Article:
How dangerous is extreme heat in your neighborhood? This map tells you
Extreme heat is fueling more than 1,500 excess emergency room visits per “heat day” in Los Angeles County, with some neighborhoods facing far more danger than others, according to a new UCLA mapping tool.
The heat map tracks the number and rate of excess emergency room visits on heat days down to the community level and highlights a stark disparity between wealthier, leafier neighborhoods and those that are home to fewer trees, more concrete and higher occurrences of underlying health issues.
The West Adams neighborhood in South Los Angeles, for example, averages excess emergency room visits at a rate four times that of the Westside neighborhood of Rancho Park — about 3.5 per 10,000 people compared with 0.9, according to the map. Heat days are defined by a combination of factors including temperature, humidity and cloud cover.
“We have a lot of information about how California broadly has been affected by heat — we know that heat is increasing and that we’re developing a greater and greater number of heat days as climate change gets worse and worse,” said David Eisenman, co-director of the UCLA Center for Public Health and Disasters. “But the difference really comes down at the neighborhood level.”
California chronically undercounts the death toll from extreme heat, which disproportionately harms the poor, the elderly and others who are vulnerable.
The parts of L.A. County that show higher rates of ER visits during heat days include the South L.A. corridor down to the ports, the San Pedro area, and the northwest Valley, especially San Fernando and Pacoima, said Eisenman, who is also a professor at the UCLA Fielding School of Public Health.
The findings mirror those outlined in the county’s first-ever Climate Vulnerability Assessment, released last fall, which found that social and economic inequality is leaving millions at a disadvantage as the climate crisis worsens.
According to that report, extreme heat will increase in frequency, severity and duration — including a potential tenfold increase in the occurrence of heat waves by mid-century. The largest increases will occur in the Santa Clarita and San Fernando valleys, the report says.
Eisenman said the mapping tool is still in beta testing mode, but the researchers decided to release it this week because California is heading into the hottest and most dangerous time of year. In June last year, a devastating heat wave in the Pacific Northwest was linked to the deaths of at least 1,400 people.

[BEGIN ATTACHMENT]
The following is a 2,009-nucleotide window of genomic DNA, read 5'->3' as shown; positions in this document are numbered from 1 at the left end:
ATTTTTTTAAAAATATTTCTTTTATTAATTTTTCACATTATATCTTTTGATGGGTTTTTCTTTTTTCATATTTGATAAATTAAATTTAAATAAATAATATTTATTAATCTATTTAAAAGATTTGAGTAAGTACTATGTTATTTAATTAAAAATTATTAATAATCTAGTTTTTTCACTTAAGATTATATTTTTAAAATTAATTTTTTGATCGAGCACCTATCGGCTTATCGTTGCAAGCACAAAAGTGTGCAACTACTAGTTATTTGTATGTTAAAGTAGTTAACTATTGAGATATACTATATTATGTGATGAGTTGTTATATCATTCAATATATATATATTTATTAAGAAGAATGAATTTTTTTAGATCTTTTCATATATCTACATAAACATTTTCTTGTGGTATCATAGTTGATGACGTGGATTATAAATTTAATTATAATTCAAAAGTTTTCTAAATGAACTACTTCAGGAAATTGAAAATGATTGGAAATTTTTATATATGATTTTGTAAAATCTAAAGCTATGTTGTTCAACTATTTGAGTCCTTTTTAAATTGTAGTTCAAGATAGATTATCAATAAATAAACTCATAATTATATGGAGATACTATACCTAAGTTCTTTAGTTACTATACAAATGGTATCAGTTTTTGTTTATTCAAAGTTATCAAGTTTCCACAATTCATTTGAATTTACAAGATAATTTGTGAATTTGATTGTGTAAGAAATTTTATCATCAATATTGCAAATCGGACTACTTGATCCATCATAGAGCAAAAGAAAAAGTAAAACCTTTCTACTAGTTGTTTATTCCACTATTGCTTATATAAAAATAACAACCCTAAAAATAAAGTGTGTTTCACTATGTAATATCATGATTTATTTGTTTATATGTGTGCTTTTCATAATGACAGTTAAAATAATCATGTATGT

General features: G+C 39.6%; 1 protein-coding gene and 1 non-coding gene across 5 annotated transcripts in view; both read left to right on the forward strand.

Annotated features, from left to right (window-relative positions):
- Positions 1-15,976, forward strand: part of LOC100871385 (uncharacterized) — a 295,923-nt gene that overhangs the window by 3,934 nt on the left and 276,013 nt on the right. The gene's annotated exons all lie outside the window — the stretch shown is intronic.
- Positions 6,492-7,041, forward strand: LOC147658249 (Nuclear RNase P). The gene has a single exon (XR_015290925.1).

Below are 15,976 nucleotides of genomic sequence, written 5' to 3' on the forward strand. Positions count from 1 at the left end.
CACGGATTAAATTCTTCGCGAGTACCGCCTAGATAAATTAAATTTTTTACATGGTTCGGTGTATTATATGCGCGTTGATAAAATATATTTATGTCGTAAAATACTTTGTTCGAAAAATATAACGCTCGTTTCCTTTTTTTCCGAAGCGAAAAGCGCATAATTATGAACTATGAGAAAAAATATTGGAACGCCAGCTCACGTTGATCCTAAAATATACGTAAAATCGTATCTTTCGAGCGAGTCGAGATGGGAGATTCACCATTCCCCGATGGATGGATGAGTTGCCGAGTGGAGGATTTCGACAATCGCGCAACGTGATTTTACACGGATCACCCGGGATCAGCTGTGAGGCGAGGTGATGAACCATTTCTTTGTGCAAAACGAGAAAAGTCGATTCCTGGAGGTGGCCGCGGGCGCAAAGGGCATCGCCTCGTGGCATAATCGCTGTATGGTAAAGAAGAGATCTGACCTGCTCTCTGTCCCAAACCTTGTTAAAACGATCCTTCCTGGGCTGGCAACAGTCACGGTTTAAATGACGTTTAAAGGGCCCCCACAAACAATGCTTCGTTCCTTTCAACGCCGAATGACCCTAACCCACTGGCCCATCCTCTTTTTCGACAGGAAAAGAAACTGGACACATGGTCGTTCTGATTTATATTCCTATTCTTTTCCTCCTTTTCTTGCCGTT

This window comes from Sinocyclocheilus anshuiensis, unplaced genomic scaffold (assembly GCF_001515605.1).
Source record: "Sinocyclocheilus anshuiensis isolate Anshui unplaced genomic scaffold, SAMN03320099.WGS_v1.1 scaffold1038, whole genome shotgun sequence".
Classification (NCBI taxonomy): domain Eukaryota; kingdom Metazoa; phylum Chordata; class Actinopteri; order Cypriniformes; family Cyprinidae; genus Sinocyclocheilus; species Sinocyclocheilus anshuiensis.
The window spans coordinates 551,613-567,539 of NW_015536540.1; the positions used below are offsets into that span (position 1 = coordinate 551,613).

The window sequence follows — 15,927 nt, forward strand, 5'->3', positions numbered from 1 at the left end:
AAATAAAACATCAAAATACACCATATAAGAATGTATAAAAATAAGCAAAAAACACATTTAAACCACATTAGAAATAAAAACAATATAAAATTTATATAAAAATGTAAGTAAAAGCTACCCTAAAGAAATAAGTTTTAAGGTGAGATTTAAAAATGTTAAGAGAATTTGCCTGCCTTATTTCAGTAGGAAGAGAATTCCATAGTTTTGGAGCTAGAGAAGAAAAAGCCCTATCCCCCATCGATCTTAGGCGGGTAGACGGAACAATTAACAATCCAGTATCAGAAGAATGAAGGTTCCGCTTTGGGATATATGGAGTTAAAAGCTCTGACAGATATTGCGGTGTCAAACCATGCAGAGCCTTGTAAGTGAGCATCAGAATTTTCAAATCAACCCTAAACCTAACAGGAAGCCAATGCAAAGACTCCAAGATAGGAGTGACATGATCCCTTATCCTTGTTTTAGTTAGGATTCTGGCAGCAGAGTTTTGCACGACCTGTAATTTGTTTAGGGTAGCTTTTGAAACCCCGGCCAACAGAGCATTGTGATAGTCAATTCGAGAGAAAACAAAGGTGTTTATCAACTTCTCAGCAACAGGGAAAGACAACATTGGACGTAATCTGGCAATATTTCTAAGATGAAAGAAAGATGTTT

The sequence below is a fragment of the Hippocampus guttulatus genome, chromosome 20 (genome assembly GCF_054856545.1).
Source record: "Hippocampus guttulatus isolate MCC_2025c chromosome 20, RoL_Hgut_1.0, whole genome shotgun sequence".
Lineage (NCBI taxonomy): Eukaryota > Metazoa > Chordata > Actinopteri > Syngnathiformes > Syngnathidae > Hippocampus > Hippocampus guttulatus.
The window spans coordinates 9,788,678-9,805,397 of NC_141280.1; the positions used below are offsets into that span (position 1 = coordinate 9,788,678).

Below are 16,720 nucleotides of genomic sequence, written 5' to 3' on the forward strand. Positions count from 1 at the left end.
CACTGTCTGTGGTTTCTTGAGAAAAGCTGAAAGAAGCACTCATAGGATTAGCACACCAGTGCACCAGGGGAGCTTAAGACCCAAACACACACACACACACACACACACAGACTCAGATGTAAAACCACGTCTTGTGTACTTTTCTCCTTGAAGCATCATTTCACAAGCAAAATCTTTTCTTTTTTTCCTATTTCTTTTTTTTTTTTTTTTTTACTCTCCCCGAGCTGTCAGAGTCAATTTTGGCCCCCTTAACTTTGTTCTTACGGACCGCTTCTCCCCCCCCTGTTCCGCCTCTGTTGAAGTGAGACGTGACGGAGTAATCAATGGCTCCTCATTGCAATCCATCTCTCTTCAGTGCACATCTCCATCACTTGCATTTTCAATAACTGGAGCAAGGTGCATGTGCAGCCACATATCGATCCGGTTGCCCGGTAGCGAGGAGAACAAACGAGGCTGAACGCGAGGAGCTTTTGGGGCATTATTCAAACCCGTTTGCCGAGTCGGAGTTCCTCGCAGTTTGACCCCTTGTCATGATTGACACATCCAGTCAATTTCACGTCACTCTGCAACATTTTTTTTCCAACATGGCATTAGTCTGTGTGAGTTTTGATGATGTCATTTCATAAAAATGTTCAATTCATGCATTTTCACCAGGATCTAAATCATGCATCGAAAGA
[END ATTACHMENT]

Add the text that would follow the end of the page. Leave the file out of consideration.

“It’s a silent killer,” Eisenman said, noting that unlike disasters such as tornadoes or hurricanes in which the destruction is visible, “the pictures from before and after a heat wave look exactly the same, so we haven’t really gotten the message out that heat is happening.”
A new county report lays bare how social and economic inequality have left millions of local residents vulnerable as the climate crisis heats up.
More than 12 million Americans were under excessive heat warnings on Monday, according to the National Oceanic and Atmospheric Administration. What’s more, the agency’s most recent seasonal outlook shows a higher likelihood of above-normal temperatures across the western U.S. until at least September.
Eisenman said the findings in L.A. County are in some ways not surprising in that they echo the “decades of redlining” that have led to differences in shade, access to air conditioning and even base-line health levels in some L.A. communities. Redlining was the institutional practice of denying homeownership and financial services to residents based on race.
He also noted that many people who visit the ER on heat days aren’t there specifically for heat-related illness, but because the heat has exacerbated other underlying health issues such as diabetes, kidney dysfunction and heart disease.
Marta Segura, the city of L.A.’s newly appointed “chief heat officer,” said in a statement that the heat risk map will help planners “target resources to the most vulnerable areas exposed to extreme heat and thus prioritize the mitigation and adaptation measures where they are most needed.”
Among her office’s goals are the creation of an early warning system for heat waves, and the development of long-term strategies to reduce heat exposure, such as planting trees and updating building codes, she told The Times last month.
The move would raise awareness of the deadly effects of extreme heat events, which experts say kill more people than any other climate-driven hazard.
The map also shows some surprising variations across the state, with the highest rate of excess daily ER visits from extreme heat in the northwestern counties of Del Norte, Humboldt and Trinity. The California counties with the lowest rate of ER visits are Monterey, Kings and Alpine.
Eisenman said the reasons for this could be myriad, including that the residents and infrastructure in those northern counties may be less prepared for heat days. There may be fewer houses with air conditioning and also higher numbers of outdoor workers in rural areas, he said.
However, the rate of ER visits is only one metric of extreme heat. The counties with the highest number of ER visits during extreme heat days were Los Angeles, San Diego and Alameda, according to the map.
The sheer volume of heat-related ER visits in those counties can also help direct the response, Eisenman said, particularly when it comes to staffing and equipment.
“Our hope is that communities will take this information and call their assemblyman and their city agencies and say: ‘What are we doing about this right now?‘” he said. “Because heat is harming us right now.”
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